lindley (1)

Business Insider

Lindley Estes is a business writer for The Free Lance-Star and This blog is on Fredericksburg-area business. Send an e-mail to Lindley Estes.

RSS feed of this blog

This week’s (8/8) investing column

MUTUAL FUND managers’ best-performing stocks tend to be the ones in which they have the highest conviction.

These high-conviction stocks tend to outperform the stock market significantly. Yet very few actively managed mutual funds deliver market-beating returns over time, and the record is even worse when you factor in taxes, management fees and transaction costs.

So investors would be better off with managers willing to bet big on their highest-conviction ideas.

Those are among the findings of a study called “Best Ideas” by Randolph Cohen at the Harvard Business School, Christopher Polk at the London School of Economics and Bernhard Silli at Goldman Sachs. The study was referenced in a Wall Street Journal article this past week on Bruce Berkowitz, manager of The Fairholme Fund.

Berkowitz’s fund has thrashed the Standard & Poor’s 500 since its inception in 1999. Investors who put $10,000 into Fairholme in 1999 would have had $37,797 as of May 31, compared with $8,990 in the S&P 500. Morningstar last year named Berkowitz as its domestic-stock fund manager of the decade.

Unlike many of his peers, Berkowitz is willing to put big chunks of Fairholme’s $15 billion worth of assets into his best ideas. The fund’s portfolio typically includes just a couple of dozen stocks. Fairholme’s most recent report revealed that 63 percent of the fund’s assets were in just 10 stocks. Berkowitz usually keeps about a fifth of the fund in cash so he can pounce on opportunities.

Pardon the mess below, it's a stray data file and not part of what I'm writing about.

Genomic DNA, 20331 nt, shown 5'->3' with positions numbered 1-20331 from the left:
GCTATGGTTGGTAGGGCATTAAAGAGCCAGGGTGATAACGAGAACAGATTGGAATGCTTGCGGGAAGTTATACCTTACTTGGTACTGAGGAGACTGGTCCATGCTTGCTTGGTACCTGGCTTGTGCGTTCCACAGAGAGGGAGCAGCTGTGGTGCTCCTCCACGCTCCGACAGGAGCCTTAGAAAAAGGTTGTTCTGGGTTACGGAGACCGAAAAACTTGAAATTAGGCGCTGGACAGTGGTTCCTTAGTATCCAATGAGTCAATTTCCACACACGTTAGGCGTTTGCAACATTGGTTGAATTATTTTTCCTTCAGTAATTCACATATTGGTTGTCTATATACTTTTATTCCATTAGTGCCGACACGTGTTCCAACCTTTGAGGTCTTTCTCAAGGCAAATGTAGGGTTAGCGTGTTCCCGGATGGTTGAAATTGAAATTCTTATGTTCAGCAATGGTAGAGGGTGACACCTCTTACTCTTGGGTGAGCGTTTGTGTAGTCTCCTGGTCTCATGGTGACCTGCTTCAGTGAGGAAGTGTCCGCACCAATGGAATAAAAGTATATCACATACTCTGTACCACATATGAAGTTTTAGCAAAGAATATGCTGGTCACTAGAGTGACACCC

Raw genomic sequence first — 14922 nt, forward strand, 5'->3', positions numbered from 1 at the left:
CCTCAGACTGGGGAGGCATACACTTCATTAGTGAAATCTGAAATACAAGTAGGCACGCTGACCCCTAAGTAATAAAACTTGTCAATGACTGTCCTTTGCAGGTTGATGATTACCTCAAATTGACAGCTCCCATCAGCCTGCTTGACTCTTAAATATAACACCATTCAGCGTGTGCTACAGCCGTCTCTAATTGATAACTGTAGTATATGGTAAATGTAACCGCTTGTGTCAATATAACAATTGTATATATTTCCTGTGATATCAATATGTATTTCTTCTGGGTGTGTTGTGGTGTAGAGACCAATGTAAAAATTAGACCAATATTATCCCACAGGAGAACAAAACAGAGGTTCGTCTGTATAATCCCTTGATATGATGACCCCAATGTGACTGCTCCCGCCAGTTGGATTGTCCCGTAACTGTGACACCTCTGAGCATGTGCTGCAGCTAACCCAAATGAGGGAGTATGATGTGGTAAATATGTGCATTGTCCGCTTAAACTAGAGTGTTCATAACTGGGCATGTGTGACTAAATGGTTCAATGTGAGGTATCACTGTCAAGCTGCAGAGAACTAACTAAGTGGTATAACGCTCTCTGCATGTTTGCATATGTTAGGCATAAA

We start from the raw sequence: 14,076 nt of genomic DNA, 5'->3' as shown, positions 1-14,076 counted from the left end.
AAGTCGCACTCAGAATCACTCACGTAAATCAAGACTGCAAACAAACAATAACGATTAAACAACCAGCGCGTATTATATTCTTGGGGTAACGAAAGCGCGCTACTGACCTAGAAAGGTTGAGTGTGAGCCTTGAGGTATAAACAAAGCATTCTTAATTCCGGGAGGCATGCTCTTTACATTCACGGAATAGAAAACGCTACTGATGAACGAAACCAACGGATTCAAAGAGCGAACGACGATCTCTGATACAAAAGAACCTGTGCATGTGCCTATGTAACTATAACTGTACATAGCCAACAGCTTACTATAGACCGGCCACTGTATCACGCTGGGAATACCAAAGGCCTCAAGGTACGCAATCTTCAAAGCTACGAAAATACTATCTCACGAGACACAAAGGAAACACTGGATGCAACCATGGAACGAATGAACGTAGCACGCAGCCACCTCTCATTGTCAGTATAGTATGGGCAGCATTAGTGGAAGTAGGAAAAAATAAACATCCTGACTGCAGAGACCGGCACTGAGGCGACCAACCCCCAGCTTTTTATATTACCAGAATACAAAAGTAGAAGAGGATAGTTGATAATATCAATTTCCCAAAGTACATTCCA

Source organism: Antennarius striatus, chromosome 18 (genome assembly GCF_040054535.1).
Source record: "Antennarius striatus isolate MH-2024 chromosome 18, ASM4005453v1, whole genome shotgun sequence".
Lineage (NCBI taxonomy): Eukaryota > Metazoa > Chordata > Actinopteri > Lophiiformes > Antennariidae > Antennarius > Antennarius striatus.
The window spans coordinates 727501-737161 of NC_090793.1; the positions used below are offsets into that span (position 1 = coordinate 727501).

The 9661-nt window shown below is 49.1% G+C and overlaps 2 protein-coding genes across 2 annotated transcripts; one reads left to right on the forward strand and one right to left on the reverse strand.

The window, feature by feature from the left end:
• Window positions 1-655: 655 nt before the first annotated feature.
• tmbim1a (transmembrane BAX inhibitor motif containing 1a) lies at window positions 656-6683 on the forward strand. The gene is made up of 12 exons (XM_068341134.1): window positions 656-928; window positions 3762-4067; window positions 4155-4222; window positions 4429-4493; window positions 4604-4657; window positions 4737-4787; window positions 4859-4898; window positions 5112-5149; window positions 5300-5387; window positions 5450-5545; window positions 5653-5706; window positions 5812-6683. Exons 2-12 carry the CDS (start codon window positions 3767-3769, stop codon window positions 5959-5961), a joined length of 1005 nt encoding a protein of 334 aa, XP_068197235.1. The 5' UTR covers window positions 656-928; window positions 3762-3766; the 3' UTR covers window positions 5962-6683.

Berkowitz is willing to bet big on his convictions even when they go against the grain. His portfolio is now packed with some of the most-hated names in the financial crisis: AIG, Citigroup, Bank of America, Goldman Sachs, MBIA, General Growth Properties and Morgan Stanley. He’s betting on an economic rebound and better days for those beaten-down financial companies.

Fairholme’s strategy isn’t for the faint of heart. The fund could lose big if the economy goes into the tank. But if Berkowitz is right, the fund should continue its market-beating results.

The problem with many funds is that managers aren’t willing to stick their necks out and take big positions in their favorite ideas. Therefore many funds are run like quasi index funds except with higher expenses.

This brings to mind a famous saying of Warren Buffett: “Diversification is protection against ignorance.” Star manager Peter Lynch has referred to diversification as “deworsification,” and Buffett’s partner Charlie Munger has said that “wide diversification, which necessarily includes investment in mediocre businesses, only guarantees ordinary results.”

Of course for most investors there’s nothing wrong with diversification. Index funds offer diversification with rock-bottom costs and tax efficiency. This is probably the best bet for the majority of investors.

Still, as the example of Berkowitz shows and the “Best Ideas” study confirms, investors who truly want to outperform the market will need to bet big on their top convictions.